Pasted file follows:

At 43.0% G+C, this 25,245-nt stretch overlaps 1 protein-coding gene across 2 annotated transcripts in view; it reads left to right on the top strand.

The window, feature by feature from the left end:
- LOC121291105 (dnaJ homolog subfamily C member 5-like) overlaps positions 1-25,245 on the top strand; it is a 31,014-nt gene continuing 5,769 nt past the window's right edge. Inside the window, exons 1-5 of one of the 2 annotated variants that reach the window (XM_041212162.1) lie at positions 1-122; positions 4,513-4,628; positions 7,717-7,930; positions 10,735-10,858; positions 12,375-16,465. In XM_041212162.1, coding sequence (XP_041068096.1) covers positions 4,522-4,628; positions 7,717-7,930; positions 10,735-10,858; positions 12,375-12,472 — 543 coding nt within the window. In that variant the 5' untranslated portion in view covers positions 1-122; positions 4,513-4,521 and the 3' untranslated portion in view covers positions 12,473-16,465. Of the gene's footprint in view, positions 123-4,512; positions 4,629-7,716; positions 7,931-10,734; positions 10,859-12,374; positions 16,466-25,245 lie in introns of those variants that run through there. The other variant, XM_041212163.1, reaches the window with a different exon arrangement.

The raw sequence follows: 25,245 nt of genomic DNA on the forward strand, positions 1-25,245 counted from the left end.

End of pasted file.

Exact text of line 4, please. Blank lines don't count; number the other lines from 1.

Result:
The raw sequence follows: 25,245 nt of genomic DNA on the forward strand, positions 1-25,245 counted from the left end.